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Dear Friends and Neighbors,

It's hard to believe we have just a few weeks left in the 2015 regular session. Yet, much work remains to be done, including passing the 2015-17 operating budget, which we will begin to debate next week. As I have mentioned in previous updates, we have an approximately 9 percent increase in revenue this budget cycle. This is the highest collection in our state's history, meaning we can – and should – pass a balanced budget by April 26. Special sessions are costly and unnecessary and it will be my goal to adjourn on time with a balanced budget that does not raise taxes.Rep. Brad Klippert in committee

Recently, the Senate passed a transportation package that included both a gas-tax increase and reforms. This $15 billion transportation package would phase-in a gas-tax increase of $0.117 per gallon over the next few years. Included in the Senate package are eight reform bills to improve accountability at the Washington State Department of Transportation (WSDOT) and help ensure our tax dollars are spent efficiently. This package is currently being debated in the House Transportation Committee.

Like many of you I have heard from, I remain skeptical the current transportation revenue package contains enough meaningful reforms to sufficiently improve accountability and responsible spending of our transportation system dollars. As the package moves through the process, it will undoubtedly change significantly, and the much-needed reforms may not be as effective as they need to be. Without substantial reform, we are simply pouring more tax dollars into a broken system.  That's why I, and many fellow Republicans, say we must “fix it, before we fund it.”

I do agree we need to improve and support our state transportation system.  We must provide for the maintenance and preservation of our existing roads. We must also fund transportation projects that will reduce congestion, improve public safety, and help enable economic development and vitality. This will help create new jobs as well as increase growth and prosperity. All the while automatically creating much needed revenue growth through accelerated production potential. We can do this by enacting reforms, examples of which include streamlining the permitting process and requiring projects be based on freight mobility and practical design.  These reforms need to be included if we are to have a truly comprehensive transportation package that reflects the needs of the entire state, not just the greater Seattle area.

All across the state, folks have been weighing in on this issue. Many of my colleagues report the majority of the people they hear from OPPOSE increasing the gas tax. Some support it, but only if the reforms are enacted. On a recent telephone town hall I hosted with Rep. Larry Haler and Sen. Sharon Brown, 85 percent of participants opposed the increase, with only 15 percent in support.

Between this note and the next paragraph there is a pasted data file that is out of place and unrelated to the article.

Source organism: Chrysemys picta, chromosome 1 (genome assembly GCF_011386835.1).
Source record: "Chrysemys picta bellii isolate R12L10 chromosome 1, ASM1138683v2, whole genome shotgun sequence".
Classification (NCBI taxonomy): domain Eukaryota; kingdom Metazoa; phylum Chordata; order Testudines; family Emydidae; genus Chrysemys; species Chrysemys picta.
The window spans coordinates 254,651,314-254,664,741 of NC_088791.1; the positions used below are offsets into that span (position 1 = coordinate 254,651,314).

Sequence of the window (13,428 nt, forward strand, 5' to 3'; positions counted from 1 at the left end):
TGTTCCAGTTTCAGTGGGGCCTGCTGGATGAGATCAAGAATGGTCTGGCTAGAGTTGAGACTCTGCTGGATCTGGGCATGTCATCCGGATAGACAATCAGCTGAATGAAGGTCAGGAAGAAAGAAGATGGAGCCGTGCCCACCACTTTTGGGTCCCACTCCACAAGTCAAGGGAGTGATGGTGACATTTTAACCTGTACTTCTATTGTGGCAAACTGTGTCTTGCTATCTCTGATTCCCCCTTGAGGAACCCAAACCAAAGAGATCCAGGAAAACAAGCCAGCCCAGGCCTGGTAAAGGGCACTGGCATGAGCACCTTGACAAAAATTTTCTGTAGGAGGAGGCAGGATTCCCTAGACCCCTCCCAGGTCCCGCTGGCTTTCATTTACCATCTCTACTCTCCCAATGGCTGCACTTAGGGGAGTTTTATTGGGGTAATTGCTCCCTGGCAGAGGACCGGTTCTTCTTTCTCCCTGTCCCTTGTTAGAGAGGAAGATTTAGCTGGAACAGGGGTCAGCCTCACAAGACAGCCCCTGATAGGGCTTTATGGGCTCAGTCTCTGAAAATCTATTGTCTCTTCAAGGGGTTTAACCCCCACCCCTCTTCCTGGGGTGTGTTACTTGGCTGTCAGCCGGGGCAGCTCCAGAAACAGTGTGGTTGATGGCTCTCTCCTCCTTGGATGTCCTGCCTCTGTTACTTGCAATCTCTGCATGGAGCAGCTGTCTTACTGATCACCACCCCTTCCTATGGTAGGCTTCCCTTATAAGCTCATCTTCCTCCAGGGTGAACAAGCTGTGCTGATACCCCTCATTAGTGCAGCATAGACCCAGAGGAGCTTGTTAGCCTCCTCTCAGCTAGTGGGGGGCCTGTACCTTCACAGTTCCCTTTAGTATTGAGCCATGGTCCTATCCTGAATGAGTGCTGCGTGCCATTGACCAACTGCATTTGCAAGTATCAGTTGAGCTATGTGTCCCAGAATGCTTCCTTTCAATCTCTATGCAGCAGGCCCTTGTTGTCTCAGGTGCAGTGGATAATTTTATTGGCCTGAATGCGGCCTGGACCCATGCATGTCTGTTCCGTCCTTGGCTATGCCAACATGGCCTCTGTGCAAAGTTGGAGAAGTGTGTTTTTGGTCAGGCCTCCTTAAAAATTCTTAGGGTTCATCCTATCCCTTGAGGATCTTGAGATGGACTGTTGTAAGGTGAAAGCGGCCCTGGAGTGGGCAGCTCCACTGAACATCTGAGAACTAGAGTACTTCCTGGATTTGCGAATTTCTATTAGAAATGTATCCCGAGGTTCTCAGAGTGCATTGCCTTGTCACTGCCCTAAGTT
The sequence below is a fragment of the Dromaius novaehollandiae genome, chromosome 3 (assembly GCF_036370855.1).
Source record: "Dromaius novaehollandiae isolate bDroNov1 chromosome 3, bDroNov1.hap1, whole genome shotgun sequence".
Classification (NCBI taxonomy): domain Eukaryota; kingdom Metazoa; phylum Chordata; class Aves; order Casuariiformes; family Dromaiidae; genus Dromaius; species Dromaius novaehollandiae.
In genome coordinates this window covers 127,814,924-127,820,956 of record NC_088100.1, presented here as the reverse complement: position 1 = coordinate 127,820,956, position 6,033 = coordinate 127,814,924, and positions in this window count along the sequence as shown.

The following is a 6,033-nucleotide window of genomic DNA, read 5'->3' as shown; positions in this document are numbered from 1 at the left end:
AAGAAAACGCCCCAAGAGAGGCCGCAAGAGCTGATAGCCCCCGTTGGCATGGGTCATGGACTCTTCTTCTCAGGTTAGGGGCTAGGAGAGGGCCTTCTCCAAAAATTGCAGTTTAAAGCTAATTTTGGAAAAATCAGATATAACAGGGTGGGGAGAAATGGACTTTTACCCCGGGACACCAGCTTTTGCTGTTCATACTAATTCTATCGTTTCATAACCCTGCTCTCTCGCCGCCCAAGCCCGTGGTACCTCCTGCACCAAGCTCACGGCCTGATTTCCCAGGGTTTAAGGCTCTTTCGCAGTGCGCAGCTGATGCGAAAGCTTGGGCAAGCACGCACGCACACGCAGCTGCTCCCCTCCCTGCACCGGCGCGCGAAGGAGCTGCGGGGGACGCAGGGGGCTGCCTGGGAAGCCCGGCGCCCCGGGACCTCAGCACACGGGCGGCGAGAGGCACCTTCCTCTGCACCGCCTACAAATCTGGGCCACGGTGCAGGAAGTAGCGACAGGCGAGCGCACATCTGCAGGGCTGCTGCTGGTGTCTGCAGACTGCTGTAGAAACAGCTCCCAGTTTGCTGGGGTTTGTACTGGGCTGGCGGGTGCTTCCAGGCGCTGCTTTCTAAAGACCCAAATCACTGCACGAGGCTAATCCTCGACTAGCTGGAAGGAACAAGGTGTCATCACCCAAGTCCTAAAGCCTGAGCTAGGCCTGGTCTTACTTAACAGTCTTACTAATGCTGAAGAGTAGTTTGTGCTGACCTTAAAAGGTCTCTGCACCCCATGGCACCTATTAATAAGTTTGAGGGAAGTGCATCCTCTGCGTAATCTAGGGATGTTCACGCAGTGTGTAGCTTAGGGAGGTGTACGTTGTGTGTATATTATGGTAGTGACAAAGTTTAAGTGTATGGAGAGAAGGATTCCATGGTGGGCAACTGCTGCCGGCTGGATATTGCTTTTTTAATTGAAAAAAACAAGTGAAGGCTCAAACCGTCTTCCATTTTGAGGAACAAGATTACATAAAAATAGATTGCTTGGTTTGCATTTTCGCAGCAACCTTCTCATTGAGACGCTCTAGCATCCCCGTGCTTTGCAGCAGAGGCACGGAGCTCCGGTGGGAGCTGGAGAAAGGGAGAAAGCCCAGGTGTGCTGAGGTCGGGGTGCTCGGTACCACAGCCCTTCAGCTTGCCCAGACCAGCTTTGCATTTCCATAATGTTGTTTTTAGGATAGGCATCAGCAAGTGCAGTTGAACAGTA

I am committed to keeping an open mind while reviewing the transportation package as it moves through the legislative process, and will keep all of the comments you have shared with me in mind. Your voice is extremely important to me as we work through this process.

I have also heard from many of you regarding Senate Bill 5748. This legislation is aimed at restoring Washington's No Child Left Behind waiver by directly linking teacher evaluations to student test scores. It is supposed to restore $40 million in federal funding for Washington schools. These funds were controlled by local school districts and are typically used for customized programs for impoverished and/or at-risk students. Without the waiver, control of these funds will return to the federal government.

Rep. Brad Klippert on House floorThis bill requires student test results, from federally mandated statewide student assessments, be used as one of the many measures of student growth when conducting teacher and principal performance evaluations. It also requires the method used in the evaluations be subject to collective bargaining agreements. The Office of the Superintendent of Public Instruction (OSPI), along with a steering committee, would have to determine if the assessments meet professionally accepted standards for being a valid and reliable tool for measuring student growth. They would also need to establish that using the assessments as a measurement of student growth will not undermine the existing evaluation system before its implementation.

As with the transportation package, there are good reasons to both support and oppose this legislation, and I do have concerns. I believe schools operate best with more local control, and we need to ensure we are evaluating our teachers fairly and equitably. This bill is scheduled to receive a public hearing later this month, and may or may not, pass out of committee before the next policy cutoff.

Thank you again for this honored opportunity to serve you! May God richly bless you! Have a great Washington day!


Brad Klippert

State Representative Brad Klippert, 8th Legislative District
122A Legislative Building | P.O. Box 40600 | Olympia, WA 98504-0600
360-786-7882 | Toll-free: (800) 562-6000